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‘Poltergeists: Then and Now’. by Wayne Ridsdel – book review

Poltergeists: Then and Now

From Plato, who believed that the dead walked around a cemetery, Pliny the younger who told of his friend’s in Greece encountering a ghost of an old man in a chain, and Arthur Conan Doyle, who himself manifested as a revenant looking for his lost diary in his former early abode, there is no distinction between the learned and the general in acknowledging the existence of spirits. There are more things on earth than are explained in theories. Poltergeist: Then and Now by Wayne Ridsdell revisits the places where the noisy spirits were/are reputedly manifesting themselves and lets the reader judge the veracity of the existence of the century-old poltergeist on his own.

The book reads like an anthology for the history of poltergeist 101. The author has gleaned several famous poltergeist cases from the Cock Lane Poltergeist to Borley Rectory Haunting, The Enfield Poltergeist, and the Rosenheim Poltergeist. They are all too familiar to stimulate the reader searching for a new case of the subject, even if it may not be as sensational as the aforesaid famous cases. But in all fairness, the instances’ enumeration latently serves as suggestive DYI touchstones for discriminating the genuinely supernatural from the others, including mental illness, fraud, or overt imagination. Take, for example, the Cock Lane Poltergeist and the Mayfair Ghost, aka Berkeley Square ghost. Despite the shocking incidents recorded in the annals, the circumstantial evidence surrounding the cases arises from a jilted lover’s malice, the rage of failed expectation, and rambunctiousness of avarice, manifested in one big hoax of an invented poltergeist. Although the authors do not directly debate the cases’ truthfulness, the detailed accounts of the stories behind the issues bespeak the possibilities of stratagem.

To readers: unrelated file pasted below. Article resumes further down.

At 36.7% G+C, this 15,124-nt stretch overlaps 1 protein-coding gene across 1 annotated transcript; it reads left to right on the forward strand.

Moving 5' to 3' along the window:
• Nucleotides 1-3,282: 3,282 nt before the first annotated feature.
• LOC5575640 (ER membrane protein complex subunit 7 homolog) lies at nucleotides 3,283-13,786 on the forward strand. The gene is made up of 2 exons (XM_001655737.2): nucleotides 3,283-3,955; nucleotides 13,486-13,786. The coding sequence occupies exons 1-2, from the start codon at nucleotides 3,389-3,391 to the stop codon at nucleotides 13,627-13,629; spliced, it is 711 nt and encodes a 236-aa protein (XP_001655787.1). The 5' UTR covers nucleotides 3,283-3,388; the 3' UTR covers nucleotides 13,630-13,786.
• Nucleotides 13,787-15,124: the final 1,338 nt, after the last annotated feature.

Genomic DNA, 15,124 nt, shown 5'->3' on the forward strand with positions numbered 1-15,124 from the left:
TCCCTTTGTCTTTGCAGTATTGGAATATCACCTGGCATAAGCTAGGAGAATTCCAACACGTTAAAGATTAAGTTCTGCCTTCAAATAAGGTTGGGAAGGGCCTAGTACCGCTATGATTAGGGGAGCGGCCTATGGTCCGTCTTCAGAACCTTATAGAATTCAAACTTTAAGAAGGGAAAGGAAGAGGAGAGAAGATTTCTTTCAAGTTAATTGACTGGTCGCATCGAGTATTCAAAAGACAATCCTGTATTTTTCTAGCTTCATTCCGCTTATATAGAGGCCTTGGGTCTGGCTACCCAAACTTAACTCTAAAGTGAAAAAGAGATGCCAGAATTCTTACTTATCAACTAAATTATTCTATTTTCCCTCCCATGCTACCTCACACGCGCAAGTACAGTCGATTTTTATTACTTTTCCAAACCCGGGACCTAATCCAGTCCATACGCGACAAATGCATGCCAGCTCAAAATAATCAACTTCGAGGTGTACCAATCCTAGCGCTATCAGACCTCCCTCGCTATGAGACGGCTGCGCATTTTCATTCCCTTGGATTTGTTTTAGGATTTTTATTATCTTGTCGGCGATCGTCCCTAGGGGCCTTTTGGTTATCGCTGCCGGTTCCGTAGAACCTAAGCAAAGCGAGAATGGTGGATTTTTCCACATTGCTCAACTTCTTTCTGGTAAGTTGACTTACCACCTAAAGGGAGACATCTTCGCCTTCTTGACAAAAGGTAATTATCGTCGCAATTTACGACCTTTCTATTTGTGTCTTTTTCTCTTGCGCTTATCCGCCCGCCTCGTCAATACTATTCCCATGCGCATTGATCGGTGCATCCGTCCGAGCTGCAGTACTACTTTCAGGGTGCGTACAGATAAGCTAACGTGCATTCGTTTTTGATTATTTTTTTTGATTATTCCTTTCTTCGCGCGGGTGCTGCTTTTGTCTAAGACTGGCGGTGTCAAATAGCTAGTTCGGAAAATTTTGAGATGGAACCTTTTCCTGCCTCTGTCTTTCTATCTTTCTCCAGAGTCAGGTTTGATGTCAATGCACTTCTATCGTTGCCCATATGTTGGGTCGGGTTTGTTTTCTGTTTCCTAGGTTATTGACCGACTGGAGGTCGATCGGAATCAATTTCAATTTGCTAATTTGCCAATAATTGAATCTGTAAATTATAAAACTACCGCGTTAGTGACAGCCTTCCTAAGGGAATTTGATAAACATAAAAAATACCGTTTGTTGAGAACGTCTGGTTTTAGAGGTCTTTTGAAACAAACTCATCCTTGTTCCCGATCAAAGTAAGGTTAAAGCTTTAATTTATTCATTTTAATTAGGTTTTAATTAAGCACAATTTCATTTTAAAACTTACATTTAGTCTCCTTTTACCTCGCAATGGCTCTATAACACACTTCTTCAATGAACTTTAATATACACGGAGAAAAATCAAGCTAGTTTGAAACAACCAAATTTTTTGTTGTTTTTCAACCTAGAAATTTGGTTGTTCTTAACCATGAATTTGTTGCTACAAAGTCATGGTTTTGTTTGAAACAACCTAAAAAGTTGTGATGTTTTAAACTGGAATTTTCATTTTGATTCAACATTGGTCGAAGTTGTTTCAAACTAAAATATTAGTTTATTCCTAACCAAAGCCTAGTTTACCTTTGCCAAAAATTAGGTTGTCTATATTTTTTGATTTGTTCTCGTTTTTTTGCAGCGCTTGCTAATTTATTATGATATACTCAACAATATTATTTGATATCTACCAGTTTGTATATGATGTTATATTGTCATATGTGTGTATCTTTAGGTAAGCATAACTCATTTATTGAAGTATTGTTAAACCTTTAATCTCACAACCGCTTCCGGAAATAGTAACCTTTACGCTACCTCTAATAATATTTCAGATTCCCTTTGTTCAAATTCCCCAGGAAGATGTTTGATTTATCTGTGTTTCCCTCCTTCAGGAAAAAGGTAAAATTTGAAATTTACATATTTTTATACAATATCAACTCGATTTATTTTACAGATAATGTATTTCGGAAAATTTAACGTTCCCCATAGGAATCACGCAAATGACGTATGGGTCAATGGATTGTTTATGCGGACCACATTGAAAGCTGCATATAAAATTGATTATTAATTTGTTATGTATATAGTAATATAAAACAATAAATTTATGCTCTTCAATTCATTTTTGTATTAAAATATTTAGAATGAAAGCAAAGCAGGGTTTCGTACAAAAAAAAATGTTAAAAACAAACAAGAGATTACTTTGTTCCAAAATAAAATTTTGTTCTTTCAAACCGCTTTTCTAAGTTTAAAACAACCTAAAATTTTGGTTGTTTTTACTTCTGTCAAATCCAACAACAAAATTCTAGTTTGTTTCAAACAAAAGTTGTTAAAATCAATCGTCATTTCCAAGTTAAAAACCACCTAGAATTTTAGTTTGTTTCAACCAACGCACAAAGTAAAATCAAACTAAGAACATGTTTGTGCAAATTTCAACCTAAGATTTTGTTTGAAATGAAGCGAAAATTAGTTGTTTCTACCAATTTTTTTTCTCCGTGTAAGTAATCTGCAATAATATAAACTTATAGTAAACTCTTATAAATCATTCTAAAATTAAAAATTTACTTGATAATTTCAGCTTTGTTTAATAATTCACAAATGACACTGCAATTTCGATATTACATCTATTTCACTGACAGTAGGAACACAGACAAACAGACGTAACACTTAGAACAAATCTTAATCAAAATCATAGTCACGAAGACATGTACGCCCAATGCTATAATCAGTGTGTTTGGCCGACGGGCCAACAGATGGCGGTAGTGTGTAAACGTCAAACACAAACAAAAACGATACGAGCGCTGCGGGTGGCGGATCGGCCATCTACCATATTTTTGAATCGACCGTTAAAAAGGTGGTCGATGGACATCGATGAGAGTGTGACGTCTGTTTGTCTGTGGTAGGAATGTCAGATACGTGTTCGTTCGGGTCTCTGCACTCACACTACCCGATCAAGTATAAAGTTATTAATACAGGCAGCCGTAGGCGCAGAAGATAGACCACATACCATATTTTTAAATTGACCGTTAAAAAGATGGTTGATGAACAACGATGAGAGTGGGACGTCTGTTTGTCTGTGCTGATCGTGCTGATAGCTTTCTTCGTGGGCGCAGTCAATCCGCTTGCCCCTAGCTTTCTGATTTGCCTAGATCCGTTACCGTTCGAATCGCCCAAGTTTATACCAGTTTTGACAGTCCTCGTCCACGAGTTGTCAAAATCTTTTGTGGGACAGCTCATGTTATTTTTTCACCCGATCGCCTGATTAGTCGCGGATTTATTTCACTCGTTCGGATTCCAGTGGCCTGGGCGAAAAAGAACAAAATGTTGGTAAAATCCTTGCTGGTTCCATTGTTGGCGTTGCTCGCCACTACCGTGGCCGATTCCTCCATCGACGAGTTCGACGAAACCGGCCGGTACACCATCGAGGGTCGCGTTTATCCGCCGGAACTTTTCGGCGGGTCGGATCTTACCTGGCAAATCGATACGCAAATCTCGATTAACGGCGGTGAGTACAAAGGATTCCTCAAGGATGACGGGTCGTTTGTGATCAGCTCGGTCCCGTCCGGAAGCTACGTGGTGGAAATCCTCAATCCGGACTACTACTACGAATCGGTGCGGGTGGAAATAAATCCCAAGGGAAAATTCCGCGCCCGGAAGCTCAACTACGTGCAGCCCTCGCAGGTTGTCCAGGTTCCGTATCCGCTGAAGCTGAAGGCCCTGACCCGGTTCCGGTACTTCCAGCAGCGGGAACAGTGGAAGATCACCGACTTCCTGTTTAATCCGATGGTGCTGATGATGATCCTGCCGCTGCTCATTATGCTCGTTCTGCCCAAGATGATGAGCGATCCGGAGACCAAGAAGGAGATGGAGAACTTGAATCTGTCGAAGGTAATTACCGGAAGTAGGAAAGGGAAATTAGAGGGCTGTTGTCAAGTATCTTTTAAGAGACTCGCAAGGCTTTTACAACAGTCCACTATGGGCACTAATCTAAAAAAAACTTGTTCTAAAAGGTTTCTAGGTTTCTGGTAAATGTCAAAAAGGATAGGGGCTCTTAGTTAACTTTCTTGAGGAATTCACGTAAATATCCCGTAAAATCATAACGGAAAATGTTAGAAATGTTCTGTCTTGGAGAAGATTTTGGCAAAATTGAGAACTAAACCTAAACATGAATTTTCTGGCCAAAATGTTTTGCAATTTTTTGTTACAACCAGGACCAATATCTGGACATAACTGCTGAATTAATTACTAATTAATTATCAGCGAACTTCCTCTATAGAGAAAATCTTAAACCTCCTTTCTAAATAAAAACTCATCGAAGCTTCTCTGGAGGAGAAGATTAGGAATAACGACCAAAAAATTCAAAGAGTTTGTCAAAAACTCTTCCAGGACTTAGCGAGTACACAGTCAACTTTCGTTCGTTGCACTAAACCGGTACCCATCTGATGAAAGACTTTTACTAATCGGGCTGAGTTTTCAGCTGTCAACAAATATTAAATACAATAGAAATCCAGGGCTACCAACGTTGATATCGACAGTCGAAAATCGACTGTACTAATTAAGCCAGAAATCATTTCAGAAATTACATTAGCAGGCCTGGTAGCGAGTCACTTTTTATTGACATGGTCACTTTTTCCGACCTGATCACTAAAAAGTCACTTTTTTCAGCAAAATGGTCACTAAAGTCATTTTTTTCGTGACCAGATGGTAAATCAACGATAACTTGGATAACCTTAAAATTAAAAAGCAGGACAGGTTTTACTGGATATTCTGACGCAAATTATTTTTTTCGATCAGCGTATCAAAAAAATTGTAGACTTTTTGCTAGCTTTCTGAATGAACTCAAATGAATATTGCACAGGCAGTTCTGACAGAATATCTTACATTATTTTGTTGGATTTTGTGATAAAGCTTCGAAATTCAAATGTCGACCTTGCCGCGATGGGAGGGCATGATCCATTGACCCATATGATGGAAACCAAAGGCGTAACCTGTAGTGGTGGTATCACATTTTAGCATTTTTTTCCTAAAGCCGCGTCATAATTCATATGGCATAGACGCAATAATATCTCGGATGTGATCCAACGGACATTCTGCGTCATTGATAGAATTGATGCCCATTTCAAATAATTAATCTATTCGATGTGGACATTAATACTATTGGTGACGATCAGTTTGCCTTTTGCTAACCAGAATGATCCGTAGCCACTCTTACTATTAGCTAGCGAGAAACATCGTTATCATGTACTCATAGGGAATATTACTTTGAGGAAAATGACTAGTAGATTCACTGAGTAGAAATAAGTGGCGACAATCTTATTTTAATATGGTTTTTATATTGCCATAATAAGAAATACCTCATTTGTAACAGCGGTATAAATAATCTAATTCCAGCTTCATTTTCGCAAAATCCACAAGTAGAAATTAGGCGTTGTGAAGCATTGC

What lacks in the originality of strange poltergeist incidents makes up in the unveiling intelligence about historical and literary relations to the ghostly phenomena. For example, the haunted 50 Berkeley Square in London inspired Rudyard Kipling’s “Tomlinson,” a poetic version of the Book of Dead retold in his poetic vision is a gem to discover. From London, the reader travels to the ghastly Glamis Castle and finds himself in the secret chamber where the sinister force originates from, which no one but the first-born son at his twenty-one birthday can access to. The secret remains intact to this date in the Bowes-Lyons Family, the castle owner, who included Queen Elizabeth, the Queen Mother, and the unfortunate Nerissa and Katherine, who were locked up in an asylum for their prenatal imbecility till their death, eschewed by their loyal cousins. The reader’s thirst for the supernatural piquancy in the context of historical evidence is adequately quenched in such information.

The reader keen on supernatural (not paranormal, psychic, or psychological) stories based on real events might find this book mediocre in contents that are a well-organized summation of case studies. Still, the book is a good primer for the world of poltergeist and its historical record that links the past to the present, which the noisy spirit knows no boundary of time and space. What happened before happens now and will happen tomorrow. I think this is what the author wants to ascertain in this book.



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